Everolimus (RAD001) Therapy for Epilepsy in Patients With Tuberous Sclerosis Complex (TSC)
The goal of this study is to learn if the study drug RAD001 can reduced the number of epileptic seizures, and can be taken safety by people who have epilepsy associated with Tuberous Sclerosis Complex.
|Study Design:||Endpoint Classification: Safety/Efficacy Study
Intervention Model: Single Group Assignment
Masking: Open Label
Primary Purpose: Treatment
|Official Title:||Everolimus (RAD001) Therapy for Epilepsy in Patients With Tuberous Sclerosis Complex|
- The percentage of subjects with reduction is seizure frequency [ Time Frame: Week 16 ] [ Designated as safety issue: No ]
- Number of subjects continuing study medication over time [ Time Frame: Individual subjects will be assessed every 6 months, aggregate analysis will take place at end of study ] [ Designated as safety issue: No ]
|Study Start Date:||May 2010|
|Estimated Study Completion Date:||March 2015|
|Primary Completion Date:||December 2011 (Final data collection date for primary outcome measure)|
Subjects will be administered study drug if they meet study criteria after 4 weeks of baseline phase. The starting dose will be 5 mg/m2/day, rounded to the nearest 2.5 mg/dose, to be taken daily.
Everolimus is available in tablet form. The starting dose will be 5 mg/m2/day, rounded to the nearest 2.5 mg/dose, to be taken daily. After two weeks, serum trough level will be measured and dose adjusted according to the following algorithm If Blood trough level is less than 2.5 ng/ml than increase dose by 5 mg/m2/day; If Blood trough level is 2.5-5.0 ng/ml than increase dose by 2.5 mg/m2/day; If Blood trough level is 5.1-10.0 ng/ml than increase dose by 0 mg/m2/day (no change); If Blood trough level is 10.1-15.0 ng/ml than decrease dose by 2.5 mg/m2/day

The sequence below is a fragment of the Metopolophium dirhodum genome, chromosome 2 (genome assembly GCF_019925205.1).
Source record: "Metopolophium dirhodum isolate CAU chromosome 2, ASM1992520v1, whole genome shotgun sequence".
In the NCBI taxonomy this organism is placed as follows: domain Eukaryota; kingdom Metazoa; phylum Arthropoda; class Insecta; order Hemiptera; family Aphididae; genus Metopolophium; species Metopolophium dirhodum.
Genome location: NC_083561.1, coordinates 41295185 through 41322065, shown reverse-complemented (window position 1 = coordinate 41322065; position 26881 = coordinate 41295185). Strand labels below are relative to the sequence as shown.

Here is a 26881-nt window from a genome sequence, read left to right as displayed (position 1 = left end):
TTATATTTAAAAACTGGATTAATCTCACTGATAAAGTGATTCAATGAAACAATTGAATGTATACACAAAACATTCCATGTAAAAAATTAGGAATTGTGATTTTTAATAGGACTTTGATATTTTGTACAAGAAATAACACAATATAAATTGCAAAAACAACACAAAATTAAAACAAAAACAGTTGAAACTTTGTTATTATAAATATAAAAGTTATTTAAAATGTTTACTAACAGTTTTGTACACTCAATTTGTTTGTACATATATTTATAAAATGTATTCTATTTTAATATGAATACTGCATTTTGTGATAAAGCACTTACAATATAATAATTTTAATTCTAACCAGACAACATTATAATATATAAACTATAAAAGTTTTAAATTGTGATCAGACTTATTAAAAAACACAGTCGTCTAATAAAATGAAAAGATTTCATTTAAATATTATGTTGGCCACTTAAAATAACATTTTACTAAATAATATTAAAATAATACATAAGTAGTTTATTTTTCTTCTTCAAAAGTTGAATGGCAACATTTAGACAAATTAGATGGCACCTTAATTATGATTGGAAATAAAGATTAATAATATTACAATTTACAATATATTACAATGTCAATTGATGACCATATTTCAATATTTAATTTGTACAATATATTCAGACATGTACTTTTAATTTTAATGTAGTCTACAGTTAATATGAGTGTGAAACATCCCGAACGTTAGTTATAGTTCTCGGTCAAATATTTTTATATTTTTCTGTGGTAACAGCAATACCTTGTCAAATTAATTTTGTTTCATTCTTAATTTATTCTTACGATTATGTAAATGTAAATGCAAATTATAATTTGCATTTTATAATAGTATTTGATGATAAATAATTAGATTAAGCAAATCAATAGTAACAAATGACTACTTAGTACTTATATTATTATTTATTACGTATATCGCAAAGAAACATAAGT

Other Names:Drug: Everolimus
The starting dose of drug will be 5 mg/m2/day, rounded to the nearest 2.5 mg/dose, to be taken daily. The drug is in pill form.
Tuberous sclerosis complex (TSC) is a genetic disorder with an incidence at birth of 1 in 6000. This disorder is characterized by the development of benign tumors in multiple organ systems, including the brain. The primary neurological manifestations of TSC are epilepsy, mental retardation and autism. Epilepsy is most common, occurring in 80-90% of patients, and often the seizures are severe, unremitting, and uncontrolled by current anticonvulsant medications. It is generally accepted that the seizures arise from cortical and subcortical tubers and surrounding tissue in the brain. These tubers are caused by mutations in the tumor suppressor genes TSC1 or TSC2. The protein products of these genes, hamartin and tuberin, act as negative regulators of the PI3K/PKB(Akt)/mTOR signaling pathway that regulates cell growth and proliferation Everolimus is an immunosuppressant drug that also inhibits mTOR signaling and is capable of reversing aberrant mTOR-dependent effects that occur when hamartin or tuberin are absent or defective. Thus, we hypothesize that drugs like everolimus may be therapeutically useful for the treatment of refractory epilepsy in patients with TSC.
|United States, Ohio|
|Cincinnati Children's Hospital Medical Center|
|Cincinnati, Ohio, United States, 45229|
|United States, Texas|
|Baylor College of Medicine|
|Houston, Texas, United States, 77030|
|Principal Investigator:||Darcy Krueger, M.D. Ph.D||Children's Hospital Medical Center, Cincinnati|